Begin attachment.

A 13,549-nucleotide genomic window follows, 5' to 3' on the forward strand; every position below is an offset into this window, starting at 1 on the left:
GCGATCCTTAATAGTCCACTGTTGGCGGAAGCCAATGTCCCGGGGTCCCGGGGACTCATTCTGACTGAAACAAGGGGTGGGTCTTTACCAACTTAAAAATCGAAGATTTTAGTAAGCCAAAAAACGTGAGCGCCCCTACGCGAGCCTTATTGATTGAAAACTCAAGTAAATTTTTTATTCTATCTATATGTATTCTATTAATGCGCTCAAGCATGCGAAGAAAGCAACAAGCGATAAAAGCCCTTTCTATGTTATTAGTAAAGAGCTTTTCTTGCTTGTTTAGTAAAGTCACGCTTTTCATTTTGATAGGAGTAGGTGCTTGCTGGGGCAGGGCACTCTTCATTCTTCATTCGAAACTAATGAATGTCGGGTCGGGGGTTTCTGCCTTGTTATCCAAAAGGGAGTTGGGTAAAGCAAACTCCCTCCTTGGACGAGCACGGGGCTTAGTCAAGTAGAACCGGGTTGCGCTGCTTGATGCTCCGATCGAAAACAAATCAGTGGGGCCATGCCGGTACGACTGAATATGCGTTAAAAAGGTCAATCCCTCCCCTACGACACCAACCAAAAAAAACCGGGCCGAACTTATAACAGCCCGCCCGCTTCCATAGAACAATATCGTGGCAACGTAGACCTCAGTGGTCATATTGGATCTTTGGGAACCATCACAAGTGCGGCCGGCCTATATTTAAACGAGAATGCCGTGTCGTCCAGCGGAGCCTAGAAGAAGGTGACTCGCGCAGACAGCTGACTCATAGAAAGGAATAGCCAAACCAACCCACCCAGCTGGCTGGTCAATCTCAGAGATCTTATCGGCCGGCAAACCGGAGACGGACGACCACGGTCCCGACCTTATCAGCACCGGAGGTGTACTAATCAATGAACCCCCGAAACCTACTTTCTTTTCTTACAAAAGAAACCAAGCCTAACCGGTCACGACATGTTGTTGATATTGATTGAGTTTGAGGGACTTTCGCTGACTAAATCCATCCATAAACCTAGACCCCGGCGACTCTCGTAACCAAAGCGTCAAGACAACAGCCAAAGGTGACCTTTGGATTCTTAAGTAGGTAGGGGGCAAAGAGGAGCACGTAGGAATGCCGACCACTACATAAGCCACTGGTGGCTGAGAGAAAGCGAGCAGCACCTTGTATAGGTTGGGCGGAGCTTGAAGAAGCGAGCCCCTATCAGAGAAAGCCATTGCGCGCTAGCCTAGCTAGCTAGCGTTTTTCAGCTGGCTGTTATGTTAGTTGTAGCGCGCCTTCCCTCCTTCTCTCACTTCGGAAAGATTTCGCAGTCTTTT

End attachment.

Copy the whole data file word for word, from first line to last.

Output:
A 13,549-nucleotide genomic window follows, 5' to 3' on the forward strand; every position below is an offset into this window, starting at 1 on the left:
GCGATCCTTAATAGTCCACTGTTGGCGGAAGCCAATGTCCCGGGGTCCCGGGGACTCATTCTGACTGAAACAAGGGGTGGGTCTTTACCAACTTAAAAATCGAAGATTTTAGTAAGCCAAAAAACGTGAGCGCCCCTACGCGAGCCTTATTGATTGAAAACTCAAGTAAATTTTTTATTCTATCTATATGTATTCTATTAATGCGCTCAAGCATGCGAAGAAAGCAACAAGCGATAAAAGCCCTTTCTATGTTATTAGTAAAGAGCTTTTCTTGCTTGTTTAGTAAAGTCACGCTTTTCATTTTGATAGGAGTAGGTGCTTGCTGGGGCAGGGCACTCTTCATTCTTCATTCGAAACTAATGAATGTCGGGTCGGGGGTTTCTGCCTTGTTATCCAAAAGGGAGTTGGGTAAAGCAAACTCCCTCCTTGGACGAGCACGGGGCTTAGTCAAGTAGAACCGGGTTGCGCTGCTTGATGCTCCGATCGAAAACAAATCAGTGGGGCCATGCCGGTACGACTGAATATGCGTTAAAAAGGTCAATCCCTCCCCTACGACACCAACCAAAAAAAACCGGGCCGAACTTATAACAGCCCGCCCGCTTCCATAGAACAATATCGTGGCAACGTAGACCTCAGTGGTCATATTGGATCTTTGGGAACCATCACAAGTGCGGCCGGCCTATATTTAAACGAGAATGCCGTGTCGTCCAGCGGAGCCTAGAAGAAGGTGACTCGCGCAGACAGCTGACTCATAGAAAGGAATAGCCAAACCAACCCACCCAGCTGGCTGGTCAATCTCAGAGATCTTATCGGCCGGCAAACCGGAGACGGACGACCACGGTCCCGACCTTATCAGCACCGGAGGTGTACTAATCAATGAACCCCCGAAACCTACTTTCTTTTCTTACAAAAGAAACCAAGCCTAACCGGTCACGACATGTTGTTGATATTGATTGAGTTTGAGGGACTTTCGCTGACTAAATCCATCCATAAACCTAGACCCCGGCGACTCTCGTAACCAAAGCGTCAAGACAACAGCCAAAGGTGACCTTTGGATTCTTAAGTAGGTAGGGGGCAAAGAGGAGCACGTAGGAATGCCGACCACTACATAAGCCACTGGTGGCTGAGAGAAAGCGAGCAGCACCTTGTATAGGTTGGGCGGAGCTTGAAGAAGCGAGCCCCTATCAGAGAAAGCCATTGCGCGCTAGCCTAGCTAGCTAGCGTTTTTCAGCTGGCTGTTATGTTAGTTGTAGCGCGCCTTCCCTCCTTCTCTCACTTCGGAAAGATTTCGCAGTCTTTT